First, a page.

She is the protagonist of the epic breast cancer survivor story.
She exists in many iterations; in magazines, advertisements, news stories, and awareness events.
She is a superwoman who courageously, passionately, and aggressively battles disease.
She faces tremendous difficulties.
With style and optimism, she learns from her experience, is transformed, and shares lessons learned.
She is the SHE-RO, the triumphant survivor who fights breast cancer and wins.
Those who do not embrace her have no place in pink ribbon culture.
Cancer Vixen: A She-ro . . . → Read More: The She-ro
I’ve been spending much of my time working with the Breast Cancer Consortium to develop plans, projects, and analyses. One of my roles is to edit the Quarterly newsletter, which has just been released.
Table of Contents The Breast Cancer Consortium, Gathering Momentum! “Our Feel-Good War on Breast Cancer” Patients, Patents, and Profits “Cancer and My Marriage” “Topsail” — New Video by Angelo Merendino, My Wife’s Fight With Breast Cancer The Making of a Peaceful Death The Pink and the Black Rights or Rhetoric? . . . → Read More: Breast Cancer Consortium Quarterly, Second Issue
Today’s Pink Ribbon Blues Contributor is Claire Festel, a writer from British Columbia. Her new book, Remarkable Yukon Women, shares the profiles of fifty women over the age of fifty who were born, or who settled in, the sparsely populated Yukon territory of western Canada. Illustrated with portraits of these women by artist Valerie Hodgson of Whitehorse, Yukon, the book captures the lives of everyday women in a harsh, dry climate with long cold winters and short summers. The written and visual portraits in this . . . → Read More: Carol Murphy – “Lucky to Be Alive”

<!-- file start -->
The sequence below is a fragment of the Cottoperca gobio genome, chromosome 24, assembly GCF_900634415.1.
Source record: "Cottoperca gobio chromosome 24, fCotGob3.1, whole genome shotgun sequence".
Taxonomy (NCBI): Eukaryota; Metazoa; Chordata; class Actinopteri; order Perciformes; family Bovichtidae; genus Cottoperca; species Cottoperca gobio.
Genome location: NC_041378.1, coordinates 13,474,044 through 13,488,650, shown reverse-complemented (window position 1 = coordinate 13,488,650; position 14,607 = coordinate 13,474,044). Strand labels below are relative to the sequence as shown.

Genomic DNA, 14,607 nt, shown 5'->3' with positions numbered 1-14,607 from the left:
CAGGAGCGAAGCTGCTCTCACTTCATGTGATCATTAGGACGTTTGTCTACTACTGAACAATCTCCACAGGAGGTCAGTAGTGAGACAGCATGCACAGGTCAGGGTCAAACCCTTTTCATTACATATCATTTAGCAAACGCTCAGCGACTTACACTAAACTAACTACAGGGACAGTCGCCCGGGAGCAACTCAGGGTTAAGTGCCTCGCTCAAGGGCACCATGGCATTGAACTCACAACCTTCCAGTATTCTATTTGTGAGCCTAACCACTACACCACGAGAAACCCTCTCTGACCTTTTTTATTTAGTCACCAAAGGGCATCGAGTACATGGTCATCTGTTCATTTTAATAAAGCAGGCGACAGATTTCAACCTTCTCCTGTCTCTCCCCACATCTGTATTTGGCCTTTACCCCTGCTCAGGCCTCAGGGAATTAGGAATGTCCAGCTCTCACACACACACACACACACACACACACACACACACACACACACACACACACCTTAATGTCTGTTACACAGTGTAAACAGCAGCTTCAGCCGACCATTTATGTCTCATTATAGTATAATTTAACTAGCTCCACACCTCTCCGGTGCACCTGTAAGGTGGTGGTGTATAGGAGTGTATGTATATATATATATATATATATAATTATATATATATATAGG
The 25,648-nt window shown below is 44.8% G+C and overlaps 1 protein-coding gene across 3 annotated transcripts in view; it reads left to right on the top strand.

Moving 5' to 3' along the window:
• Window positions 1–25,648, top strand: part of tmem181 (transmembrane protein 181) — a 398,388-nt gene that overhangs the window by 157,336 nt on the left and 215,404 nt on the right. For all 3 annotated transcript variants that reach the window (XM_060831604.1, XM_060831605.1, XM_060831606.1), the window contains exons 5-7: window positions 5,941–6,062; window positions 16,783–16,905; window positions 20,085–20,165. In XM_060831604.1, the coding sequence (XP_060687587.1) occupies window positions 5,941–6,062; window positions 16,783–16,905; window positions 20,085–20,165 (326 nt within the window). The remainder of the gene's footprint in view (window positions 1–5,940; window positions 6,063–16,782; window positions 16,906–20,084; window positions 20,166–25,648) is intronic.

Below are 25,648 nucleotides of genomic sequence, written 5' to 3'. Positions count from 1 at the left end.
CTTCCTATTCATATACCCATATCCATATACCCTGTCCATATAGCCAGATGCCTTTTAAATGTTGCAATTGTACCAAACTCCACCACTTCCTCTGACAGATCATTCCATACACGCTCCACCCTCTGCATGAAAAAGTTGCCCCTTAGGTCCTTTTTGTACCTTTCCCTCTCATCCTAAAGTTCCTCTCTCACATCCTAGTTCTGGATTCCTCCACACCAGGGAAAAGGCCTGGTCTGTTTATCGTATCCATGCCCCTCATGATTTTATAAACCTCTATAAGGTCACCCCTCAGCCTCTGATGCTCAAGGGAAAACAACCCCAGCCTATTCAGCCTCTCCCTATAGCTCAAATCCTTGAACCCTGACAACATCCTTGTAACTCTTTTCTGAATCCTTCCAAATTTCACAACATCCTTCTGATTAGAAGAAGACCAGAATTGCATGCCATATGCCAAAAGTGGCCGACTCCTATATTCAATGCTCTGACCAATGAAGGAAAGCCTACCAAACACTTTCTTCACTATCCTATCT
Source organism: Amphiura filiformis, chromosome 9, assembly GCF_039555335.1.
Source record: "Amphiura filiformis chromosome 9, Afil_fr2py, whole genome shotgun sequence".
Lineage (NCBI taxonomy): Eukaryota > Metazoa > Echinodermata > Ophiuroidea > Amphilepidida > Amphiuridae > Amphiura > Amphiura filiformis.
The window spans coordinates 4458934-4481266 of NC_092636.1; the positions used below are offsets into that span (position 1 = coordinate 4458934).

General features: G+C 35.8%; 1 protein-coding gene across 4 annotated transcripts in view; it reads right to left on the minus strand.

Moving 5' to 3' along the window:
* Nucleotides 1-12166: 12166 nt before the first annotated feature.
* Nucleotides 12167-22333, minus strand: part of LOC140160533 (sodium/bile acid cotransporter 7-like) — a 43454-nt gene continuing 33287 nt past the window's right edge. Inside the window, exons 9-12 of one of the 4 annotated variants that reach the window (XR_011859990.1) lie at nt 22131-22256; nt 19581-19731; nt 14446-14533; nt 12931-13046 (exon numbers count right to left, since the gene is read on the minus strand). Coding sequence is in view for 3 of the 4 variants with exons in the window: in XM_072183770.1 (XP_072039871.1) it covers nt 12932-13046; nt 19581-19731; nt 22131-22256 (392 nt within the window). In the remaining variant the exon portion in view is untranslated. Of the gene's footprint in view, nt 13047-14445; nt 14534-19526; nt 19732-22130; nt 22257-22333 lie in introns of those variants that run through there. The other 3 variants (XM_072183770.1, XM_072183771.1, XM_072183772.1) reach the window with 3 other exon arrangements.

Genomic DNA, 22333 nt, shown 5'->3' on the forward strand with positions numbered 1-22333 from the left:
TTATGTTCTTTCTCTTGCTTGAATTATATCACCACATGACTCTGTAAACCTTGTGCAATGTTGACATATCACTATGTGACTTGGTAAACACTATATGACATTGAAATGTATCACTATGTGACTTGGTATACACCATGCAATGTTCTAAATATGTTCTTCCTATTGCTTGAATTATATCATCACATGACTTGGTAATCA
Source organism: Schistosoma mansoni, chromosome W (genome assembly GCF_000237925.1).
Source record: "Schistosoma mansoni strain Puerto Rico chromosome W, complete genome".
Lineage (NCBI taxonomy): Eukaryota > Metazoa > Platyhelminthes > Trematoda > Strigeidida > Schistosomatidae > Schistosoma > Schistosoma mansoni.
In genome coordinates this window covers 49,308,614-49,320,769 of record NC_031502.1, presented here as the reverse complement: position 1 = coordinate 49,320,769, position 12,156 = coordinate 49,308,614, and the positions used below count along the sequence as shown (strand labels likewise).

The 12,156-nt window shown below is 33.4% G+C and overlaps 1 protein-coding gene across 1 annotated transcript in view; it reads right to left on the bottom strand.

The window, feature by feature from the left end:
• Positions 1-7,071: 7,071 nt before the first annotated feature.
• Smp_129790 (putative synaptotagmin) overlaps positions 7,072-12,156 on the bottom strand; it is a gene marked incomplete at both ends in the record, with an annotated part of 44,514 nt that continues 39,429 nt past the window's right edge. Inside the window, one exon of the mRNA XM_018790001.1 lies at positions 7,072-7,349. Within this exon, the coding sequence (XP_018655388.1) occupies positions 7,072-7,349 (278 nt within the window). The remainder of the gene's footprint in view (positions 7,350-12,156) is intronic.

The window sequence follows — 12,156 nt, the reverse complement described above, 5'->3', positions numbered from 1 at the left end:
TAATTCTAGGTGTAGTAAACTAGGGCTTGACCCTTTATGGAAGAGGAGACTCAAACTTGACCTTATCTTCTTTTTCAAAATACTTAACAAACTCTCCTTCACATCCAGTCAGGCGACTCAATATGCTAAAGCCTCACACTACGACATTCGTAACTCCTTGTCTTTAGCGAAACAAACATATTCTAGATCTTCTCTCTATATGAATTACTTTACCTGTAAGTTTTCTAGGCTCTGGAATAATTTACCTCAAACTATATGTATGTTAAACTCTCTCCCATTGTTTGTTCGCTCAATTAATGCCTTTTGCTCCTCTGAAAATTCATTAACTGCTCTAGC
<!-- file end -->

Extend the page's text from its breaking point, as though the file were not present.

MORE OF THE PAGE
In October 2009 Suzan was diagnosed with stage 3B inflammatory breast cancer. Her doctors told her that the tumor that engorged her left breast and caused her nipple to invert was growing at a fast rate. Instead of the usual 5 percent growth rate in cancer cells, Suzan’s cells were growing at a rate of 40 percent.
About a week after her diagnosis Suzan met Elizabeth, a student at Texas Woman’s University who was pursuing a Master of Fine Arts degree and a Graduate Certificate in Women’s Studies. Elizabeth’s . . . → Read More: “Blood Lines”: An Exhibit by Elizabeth M. Claffey
Award-winning African American poet Lucille Clifton wrote thirteen books of poetry and more than sixteen children’s books. She received numerous honors for her literary work, served as Poet Laureate for the State of Maryland, and was a Distinguished Professor of Humanities at St. Mary’s College of Maryland where she taught for eighteen years. At age 58, Clifton joined the ranks of the diagnosed, those diagnosed with breast cancer.
In 1994 Lucille Clifton was told that the small malignant tumor found in her breast was . . . → Read More: “the terrible stories”
In October 2010 Sarah Horton, author of Being Sarah, appeared on Radio 4‘s Woman’s Hour with Jennie Murray and live radio interviews on Radio Five Live, BBC Radio Merseyside and BBC Radio Hereford and Worcester. Sarah discussed rising incidence rates, breast cancer recurrence, representations of breast cancer in mass media and pink campaigns, social support, and the need for research into causes. Sarah stated that the realities of breast cancer are being “glossed over” and that the focus needs to shift.
What was most . . . → Read More: Sarah Horton Live
Excerpt from Pink Ribbon Blues
“I am a post-mastectomy woman who believes our feelings need voice in order to be recognized, respected, and of use.” — Audre Lorde, The Cancer Journals
Audre Lorde, African American poet, essayist, autobiographer, novelist, and nonfiction writer, was diagnosed with breast cancer in 1978. Six months after her modified radical mastectomy, she began writing journal entries about her experiences with breast cancer. Lorde published an account of her illness in The Cancer Journals in 1980, which included . . . → Read More: Audre Lorde’s Cancer Journals